Move over Sarah Dessen, there's a new contemporary author that could take your place as a favourite! AND..she's Canadian! DefiniteAs seen on my blog:
Move over Sarah Dessen, there's a new contemporary author that could take your place as a favourite! AND..she's Canadian! Definitely a plus in my books.
Waiting for the Storm
took me by surprise, in the way it demanded emotion, and didn't let you go until the very end. I had forgotten how much I missed reading Contemporary, this book reopened that door's genre for me.
Okay, let's get the fangirling out of the way first and foremost:
Waiting for the Storm
takes place..in ONTARIO!! I can't even begin to tell you how enormously happy that made my heart. I just kept sighing with happiness every time the word "Toronto" showed up on the page. I love that, right from the start, I had a reason to connect myself with this book. Mind you, I enjoy reading books that take place in countries/towns that are foreign to me, but just knowing that the character's you're slowing falling in love with are living and breathing in your hometown, well, that's just a feeling I can't describe with words. So, YAAY Marie Landry! Thank you for making this Torontonian happy!
Now, on the actual plot. Charlotte has recently lost her mother, the book opens to a funeral scene, and you're immediately placed in a somber mood. The tone was on point, and I was surprised with how quickly I sided with the main character. Thank GOD, I have not been in her position, but I understood, and felt her pain, all the same. Her support system has failed her, and she's left with constant memories of the last moments with her mother. The setting moves to Angel Island, where Charlotte, her insufferable sister Ella, and their father, decide to stay for the summer. Very soon after, Ezra (aheeem, I wonder if this name was influenced by another..very well know Ezra? *wink*), her very good-looking neighbour, takes a step into her life, and eventually, a huge step into her heart. Opening up to this stranger is everything Charlotte thought she didn't need, but the more time they spend together, the more she realizes that there are other people who mirror her pain, and if given the chance, can begin to heal each other from the inside out.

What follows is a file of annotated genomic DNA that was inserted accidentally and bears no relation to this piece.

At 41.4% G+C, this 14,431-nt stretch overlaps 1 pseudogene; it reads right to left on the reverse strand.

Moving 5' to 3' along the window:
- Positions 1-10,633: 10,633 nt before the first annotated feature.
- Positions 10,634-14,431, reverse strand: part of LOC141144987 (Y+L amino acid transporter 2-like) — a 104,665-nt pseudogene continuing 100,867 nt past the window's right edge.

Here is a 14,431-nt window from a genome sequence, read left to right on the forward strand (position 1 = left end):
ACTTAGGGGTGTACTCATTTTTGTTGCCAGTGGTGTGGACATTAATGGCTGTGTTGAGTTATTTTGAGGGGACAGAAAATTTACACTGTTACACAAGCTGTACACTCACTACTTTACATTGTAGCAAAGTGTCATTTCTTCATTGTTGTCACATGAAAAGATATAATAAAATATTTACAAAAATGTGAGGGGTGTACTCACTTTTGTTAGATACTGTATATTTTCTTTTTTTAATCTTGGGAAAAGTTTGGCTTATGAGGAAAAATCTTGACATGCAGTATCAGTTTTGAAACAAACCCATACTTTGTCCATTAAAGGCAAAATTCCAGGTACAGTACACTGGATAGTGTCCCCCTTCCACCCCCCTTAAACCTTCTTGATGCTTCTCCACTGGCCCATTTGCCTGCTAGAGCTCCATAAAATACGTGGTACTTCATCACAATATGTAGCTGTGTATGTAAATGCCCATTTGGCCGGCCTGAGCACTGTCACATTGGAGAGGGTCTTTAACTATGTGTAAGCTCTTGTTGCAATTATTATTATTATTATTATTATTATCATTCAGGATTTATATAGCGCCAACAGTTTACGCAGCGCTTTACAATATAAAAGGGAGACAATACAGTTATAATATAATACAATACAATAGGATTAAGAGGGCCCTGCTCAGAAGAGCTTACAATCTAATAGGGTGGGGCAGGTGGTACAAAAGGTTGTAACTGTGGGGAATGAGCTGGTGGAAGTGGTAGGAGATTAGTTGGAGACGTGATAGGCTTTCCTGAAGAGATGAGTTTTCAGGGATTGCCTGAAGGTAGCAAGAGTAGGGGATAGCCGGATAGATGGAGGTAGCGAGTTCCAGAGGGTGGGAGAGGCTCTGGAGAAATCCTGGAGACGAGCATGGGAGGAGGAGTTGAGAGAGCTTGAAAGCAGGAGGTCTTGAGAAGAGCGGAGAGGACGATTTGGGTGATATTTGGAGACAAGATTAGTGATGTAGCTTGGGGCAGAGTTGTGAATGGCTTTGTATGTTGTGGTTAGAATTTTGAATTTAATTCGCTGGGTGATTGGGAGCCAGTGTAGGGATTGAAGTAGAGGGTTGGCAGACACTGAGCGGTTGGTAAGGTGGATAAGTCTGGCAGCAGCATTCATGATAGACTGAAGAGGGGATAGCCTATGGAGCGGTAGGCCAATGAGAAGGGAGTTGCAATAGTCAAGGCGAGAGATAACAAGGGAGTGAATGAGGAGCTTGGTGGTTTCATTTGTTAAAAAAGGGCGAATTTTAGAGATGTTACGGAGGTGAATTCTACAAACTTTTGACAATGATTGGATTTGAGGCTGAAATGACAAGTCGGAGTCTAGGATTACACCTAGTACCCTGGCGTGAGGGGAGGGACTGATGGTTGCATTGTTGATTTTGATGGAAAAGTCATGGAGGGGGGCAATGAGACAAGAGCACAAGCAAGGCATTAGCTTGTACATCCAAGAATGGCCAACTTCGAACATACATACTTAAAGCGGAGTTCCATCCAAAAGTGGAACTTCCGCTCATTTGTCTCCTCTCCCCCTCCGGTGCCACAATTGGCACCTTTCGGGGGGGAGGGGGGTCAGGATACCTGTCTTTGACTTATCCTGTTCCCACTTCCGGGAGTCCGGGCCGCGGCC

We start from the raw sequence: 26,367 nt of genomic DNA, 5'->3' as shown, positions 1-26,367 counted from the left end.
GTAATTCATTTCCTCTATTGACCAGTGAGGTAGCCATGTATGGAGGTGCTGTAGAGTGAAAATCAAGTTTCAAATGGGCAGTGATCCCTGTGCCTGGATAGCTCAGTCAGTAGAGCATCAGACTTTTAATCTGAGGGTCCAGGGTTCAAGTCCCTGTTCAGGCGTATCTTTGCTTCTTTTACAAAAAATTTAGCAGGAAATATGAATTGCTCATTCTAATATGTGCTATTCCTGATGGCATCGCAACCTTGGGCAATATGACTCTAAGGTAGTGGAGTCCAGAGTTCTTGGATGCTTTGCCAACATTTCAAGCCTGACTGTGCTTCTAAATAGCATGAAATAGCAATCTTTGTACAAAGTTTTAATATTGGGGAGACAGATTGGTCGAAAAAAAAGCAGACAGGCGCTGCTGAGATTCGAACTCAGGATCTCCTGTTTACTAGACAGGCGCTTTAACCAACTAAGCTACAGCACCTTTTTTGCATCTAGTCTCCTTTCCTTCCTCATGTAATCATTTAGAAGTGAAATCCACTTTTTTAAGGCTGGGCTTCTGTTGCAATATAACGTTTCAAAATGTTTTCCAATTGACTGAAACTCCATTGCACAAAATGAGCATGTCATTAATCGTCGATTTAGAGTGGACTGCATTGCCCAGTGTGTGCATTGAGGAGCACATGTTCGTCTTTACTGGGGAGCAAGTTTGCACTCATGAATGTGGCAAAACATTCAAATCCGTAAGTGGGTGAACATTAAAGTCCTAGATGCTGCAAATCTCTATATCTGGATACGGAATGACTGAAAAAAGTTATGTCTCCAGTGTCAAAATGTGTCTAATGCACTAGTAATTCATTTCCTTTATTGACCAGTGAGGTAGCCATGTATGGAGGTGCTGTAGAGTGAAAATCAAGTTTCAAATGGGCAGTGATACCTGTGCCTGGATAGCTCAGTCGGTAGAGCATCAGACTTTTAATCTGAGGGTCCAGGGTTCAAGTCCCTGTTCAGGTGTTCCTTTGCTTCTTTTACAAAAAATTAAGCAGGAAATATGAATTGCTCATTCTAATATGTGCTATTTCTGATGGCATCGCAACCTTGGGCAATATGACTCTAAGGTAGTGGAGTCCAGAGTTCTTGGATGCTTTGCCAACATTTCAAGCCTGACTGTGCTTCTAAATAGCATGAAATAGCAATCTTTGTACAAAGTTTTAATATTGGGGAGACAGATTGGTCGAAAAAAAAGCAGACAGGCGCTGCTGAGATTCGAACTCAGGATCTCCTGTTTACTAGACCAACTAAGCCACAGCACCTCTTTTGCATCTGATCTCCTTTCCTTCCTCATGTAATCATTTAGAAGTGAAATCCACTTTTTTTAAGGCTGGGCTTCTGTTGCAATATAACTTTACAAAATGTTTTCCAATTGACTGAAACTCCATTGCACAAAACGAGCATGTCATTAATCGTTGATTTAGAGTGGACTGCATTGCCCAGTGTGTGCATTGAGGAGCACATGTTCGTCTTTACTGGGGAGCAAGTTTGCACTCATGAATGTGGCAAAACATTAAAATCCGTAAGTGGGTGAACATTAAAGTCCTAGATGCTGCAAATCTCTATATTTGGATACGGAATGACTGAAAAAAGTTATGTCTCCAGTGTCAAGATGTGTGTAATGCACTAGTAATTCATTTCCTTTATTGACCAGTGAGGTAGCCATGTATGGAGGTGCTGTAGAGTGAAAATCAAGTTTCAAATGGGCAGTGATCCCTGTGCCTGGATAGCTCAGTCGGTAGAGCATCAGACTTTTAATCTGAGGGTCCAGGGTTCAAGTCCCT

I felt immensely close to Charlotte's character, and not just because of her circumstances, but also because Marie threw in some SERIOUSLY relatable qualities. Charlotte was an avid reader, and..wait for it..a lover of scouring..book blogs online!! It was such a neat, and appreciated, hobby. I know that Marie began her writing career as a blogger herself, so that was even more added warmth for my heart *happy sigh*. The other characters in
Waiting for the Storm
were distinctly well-written. Ella, Charlotte's sister, was easy to hate, but there was always that underlying understanding, and by the end of the book, I was pretty much in tears. Charlotte's father was slightly eccentric, and you couldn't help wanting to jump into the book and hug him-you felt the loss of his wife in every single one of his movements, and every word of his dialogue.
I loved the small town setting, I'm a sucker for those, and am always excited when the main character finds out the little quirks, and excitements, that occur within. In
Waiting for the Storm
, the library was that found treasure. Small town libraries have the biggest hearts, and I was glad to see that the one on Angel Island was no different.
Waiting for the Storm
was, by no means, a fast-paced read, it was one that you needed to take your time with. There were no insane revelations, or hardcore twists at the end of each chapter, but every scene was one to be taken in and worked through. The emotion it exuded took up every space my head, and even though the book started with a tragic moment, the rest of it will have you feeling tranquil, open, and relaxed enough to feel everything it's characters were feeling.
This was my first book by Miss Landry, and I can't wait to see, and feel, the rest of her work!
Recommended for Fans of: YA Contemporary, Sarah Dessen...more
I picked up this book from the shelves at the library based solely on it's cover-do you SEE..that cover!? The artwork is INSANELYAs seen on my blog:
I picked up this book from the shelves at the library based solely on it's cover-do you SEE..that cover!? The artwork is INSANELY beautiful. I LOVE middle-grade cover art, like, to the point of obsession. When I finally got around to tearing my eyes away from the front of the book, I was more than pleasantly surprised when I read the synopsis. A musty library..pirates..transport directly INTO books!? Are you kidding me!? Yes..PLEASE.